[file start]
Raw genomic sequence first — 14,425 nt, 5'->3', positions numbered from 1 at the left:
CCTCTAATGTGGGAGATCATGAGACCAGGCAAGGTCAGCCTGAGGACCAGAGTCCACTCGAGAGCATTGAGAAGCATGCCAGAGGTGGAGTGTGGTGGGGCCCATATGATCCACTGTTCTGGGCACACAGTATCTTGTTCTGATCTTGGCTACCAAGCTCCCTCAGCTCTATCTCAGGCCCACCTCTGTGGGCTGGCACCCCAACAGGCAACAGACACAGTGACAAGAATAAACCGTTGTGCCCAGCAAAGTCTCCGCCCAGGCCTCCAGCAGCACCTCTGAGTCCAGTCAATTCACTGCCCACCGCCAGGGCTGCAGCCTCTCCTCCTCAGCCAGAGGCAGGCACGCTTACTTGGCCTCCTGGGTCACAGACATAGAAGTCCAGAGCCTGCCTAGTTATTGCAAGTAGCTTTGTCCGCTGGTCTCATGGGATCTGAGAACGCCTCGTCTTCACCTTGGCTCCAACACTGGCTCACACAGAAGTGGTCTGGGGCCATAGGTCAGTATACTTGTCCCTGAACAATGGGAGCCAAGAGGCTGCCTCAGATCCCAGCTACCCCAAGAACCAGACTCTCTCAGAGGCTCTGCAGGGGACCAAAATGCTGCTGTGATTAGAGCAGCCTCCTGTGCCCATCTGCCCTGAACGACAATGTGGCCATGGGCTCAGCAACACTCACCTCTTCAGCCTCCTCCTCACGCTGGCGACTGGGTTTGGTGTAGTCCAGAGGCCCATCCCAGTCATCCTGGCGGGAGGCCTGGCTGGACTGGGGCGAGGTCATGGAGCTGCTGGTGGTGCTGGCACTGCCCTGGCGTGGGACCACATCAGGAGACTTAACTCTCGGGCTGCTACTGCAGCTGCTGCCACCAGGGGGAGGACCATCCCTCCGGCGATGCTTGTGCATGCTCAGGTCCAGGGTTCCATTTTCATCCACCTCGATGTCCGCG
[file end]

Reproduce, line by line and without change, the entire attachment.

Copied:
Raw genomic sequence first — 14,425 nt, 5'->3', positions numbered from 1 at the left:
CCTCTAATGTGGGAGATCATGAGACCAGGCAAGGTCAGCCTGAGGACCAGAGTCCACTCGAGAGCATTGAGAAGCATGCCAGAGGTGGAGTGTGGTGGGGCCCATATGATCCACTGTTCTGGGCACACAGTATCTTGTTCTGATCTTGGCTACCAAGCTCCCTCAGCTCTATCTCAGGCCCACCTCTGTGGGCTGGCACCCCAACAGGCAACAGACACAGTGACAAGAATAAACCGTTGTGCCCAGCAAAGTCTCCGCCCAGGCCTCCAGCAGCACCTCTGAGTCCAGTCAATTCACTGCCCACCGCCAGGGCTGCAGCCTCTCCTCCTCAGCCAGAGGCAGGCACGCTTACTTGGCCTCCTGGGTCACAGACATAGAAGTCCAGAGCCTGCCTAGTTATTGCAAGTAGCTTTGTCCGCTGGTCTCATGGGATCTGAGAACGCCTCGTCTTCACCTTGGCTCCAACACTGGCTCACACAGAAGTGGTCTGGGGCCATAGGTCAGTATACTTGTCCCTGAACAATGGGAGCCAAGAGGCTGCCTCAGATCCCAGCTACCCCAAGAACCAGACTCTCTCAGAGGCTCTGCAGGGGACCAAAATGCTGCTGTGATTAGAGCAGCCTCCTGTGCCCATCTGCCCTGAACGACAATGTGGCCATGGGCTCAGCAACACTCACCTCTTCAGCCTCCTCCTCACGCTGGCGACTGGGTTTGGTGTAGTCCAGAGGCCCATCCCAGTCATCCTGGCGGGAGGCCTGGCTGGACTGGGGCGAGGTCATGGAGCTGCTGGTGGTGCTGGCACTGCCCTGGCGTGGGACCACATCAGGAGACTTAACTCTCGGGCTGCTACTGCAGCTGCTGCCACCAGGGGGAGGACCATCCCTCCGGCGATGCTTGTGCATGCTCAGGTCCAGGGTTCCATTTTCATCCACCTCGATGTCCGCG